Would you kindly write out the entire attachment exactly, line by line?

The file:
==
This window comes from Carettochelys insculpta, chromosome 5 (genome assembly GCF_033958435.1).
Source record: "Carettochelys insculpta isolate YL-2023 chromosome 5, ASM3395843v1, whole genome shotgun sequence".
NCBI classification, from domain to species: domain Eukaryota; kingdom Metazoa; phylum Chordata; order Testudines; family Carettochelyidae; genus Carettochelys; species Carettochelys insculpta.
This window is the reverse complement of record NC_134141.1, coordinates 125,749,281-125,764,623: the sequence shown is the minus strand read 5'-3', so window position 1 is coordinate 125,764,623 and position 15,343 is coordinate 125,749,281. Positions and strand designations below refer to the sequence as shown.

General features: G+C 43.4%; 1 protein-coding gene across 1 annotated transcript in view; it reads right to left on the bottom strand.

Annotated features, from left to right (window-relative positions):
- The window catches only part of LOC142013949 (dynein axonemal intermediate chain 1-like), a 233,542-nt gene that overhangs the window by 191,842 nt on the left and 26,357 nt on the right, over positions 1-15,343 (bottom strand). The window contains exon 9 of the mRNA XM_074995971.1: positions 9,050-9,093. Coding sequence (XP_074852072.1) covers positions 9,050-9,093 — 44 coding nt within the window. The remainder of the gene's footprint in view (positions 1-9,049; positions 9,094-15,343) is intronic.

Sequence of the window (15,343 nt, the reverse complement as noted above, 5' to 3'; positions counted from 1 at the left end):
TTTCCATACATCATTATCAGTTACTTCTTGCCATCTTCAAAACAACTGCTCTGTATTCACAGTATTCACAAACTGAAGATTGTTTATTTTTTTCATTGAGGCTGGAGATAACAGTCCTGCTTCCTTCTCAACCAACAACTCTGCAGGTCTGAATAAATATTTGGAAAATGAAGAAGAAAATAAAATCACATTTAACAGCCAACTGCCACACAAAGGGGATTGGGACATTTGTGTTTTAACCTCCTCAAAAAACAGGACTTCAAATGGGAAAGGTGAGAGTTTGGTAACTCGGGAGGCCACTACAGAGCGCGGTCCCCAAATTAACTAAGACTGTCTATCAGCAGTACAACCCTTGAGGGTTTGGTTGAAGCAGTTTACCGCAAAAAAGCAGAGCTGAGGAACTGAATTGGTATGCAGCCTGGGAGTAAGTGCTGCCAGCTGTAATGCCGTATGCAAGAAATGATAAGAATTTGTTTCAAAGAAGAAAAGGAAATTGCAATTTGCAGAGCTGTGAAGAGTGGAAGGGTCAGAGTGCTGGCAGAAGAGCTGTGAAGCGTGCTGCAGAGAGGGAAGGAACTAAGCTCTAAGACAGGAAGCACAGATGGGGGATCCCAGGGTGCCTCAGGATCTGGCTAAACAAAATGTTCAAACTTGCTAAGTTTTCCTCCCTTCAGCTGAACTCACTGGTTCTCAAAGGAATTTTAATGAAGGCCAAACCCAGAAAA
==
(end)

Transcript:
This window comes from Carettochelys insculpta, chromosome 5 (genome assembly GCF_033958435.1).
Source record: "Carettochelys insculpta isolate YL-2023 chromosome 5, ASM3395843v1, whole genome shotgun sequence".
NCBI classification, from domain to species: domain Eukaryota; kingdom Metazoa; phylum Chordata; order Testudines; family Carettochelyidae; genus Carettochelys; species Carettochelys insculpta.
This window is the reverse complement of record NC_134141.1, coordinates 125,749,281-125,764,623: the sequence shown is the minus strand read 5'-3', so window position 1 is coordinate 125,764,623 and position 15,343 is coordinate 125,749,281. Positions and strand designations below refer to the sequence as shown.

General features: G+C 43.4%; 1 protein-coding gene across 1 annotated transcript in view; it reads right to left on the bottom strand.

Annotated features, from left to right (window-relative positions):
- The window catches only part of LOC142013949 (dynein axonemal intermediate chain 1-like), a 233,542-nt gene that overhangs the window by 191,842 nt on the left and 26,357 nt on the right, over positions 1-15,343 (bottom strand). The window contains exon 9 of the mRNA XM_074995971.1: positions 9,050-9,093. Coding sequence (XP_074852072.1) covers positions 9,050-9,093 — 44 coding nt within the window. The remainder of the gene's footprint in view (positions 1-9,049; positions 9,094-15,343) is intronic.

Sequence of the window (15,343 nt, the reverse complement as noted above, 5' to 3'; positions counted from 1 at the left end):
TTTCCATACATCATTATCAGTTACTTCTTGCCATCTTCAAAACAACTGCTCTGTATTCACAGTATTCACAAACTGAAGATTGTTTATTTTTTTCATTGAGGCTGGAGATAACAGTCCTGCTTCCTTCTCAACCAACAACTCTGCAGGTCTGAATAAATATTTGGAAAATGAAGAAGAAAATAAAATCACATTTAACAGCCAACTGCCACACAAAGGGGATTGGGACATTTGTGTTTTAACCTCCTCAAAAAACAGGACTTCAAATGGGAAAGGTGAGAGTTTGGTAACTCGGGAGGCCACTACAGAGCGCGGTCCCCAAATTAACTAAGACTGTCTATCAGCAGTACAACCCTTGAGGGTTTGGTTGAAGCAGTTTACCGCAAAAAAGCAGAGCTGAGGAACTGAATTGGTATGCAGCCTGGGAGTAAGTGCTGCCAGCTGTAATGCCGTATGCAAGAAATGATAAGAATTTGTTTCAAAGAAGAAAAGGAAATTGCAATTTGCAGAGCTGTGAAGAGTGGAAGGGTCAGAGTGCTGGCAGAAGAGCTGTGAAGCGTGCTGCAGAGAGGGAAGGAACTAAGCTCTAAGACAGGAAGCACAGATGGGGGATCCCAGGGTGCCTCAGGATCTGGCTAAACAAAATGTTCAAACTTGCTAAGTTTTCCTCCCTTCAGCTGAACTCACTGGTTCTCAAAGGAATTTTAATGAAGGCCAAACCCAGAAAA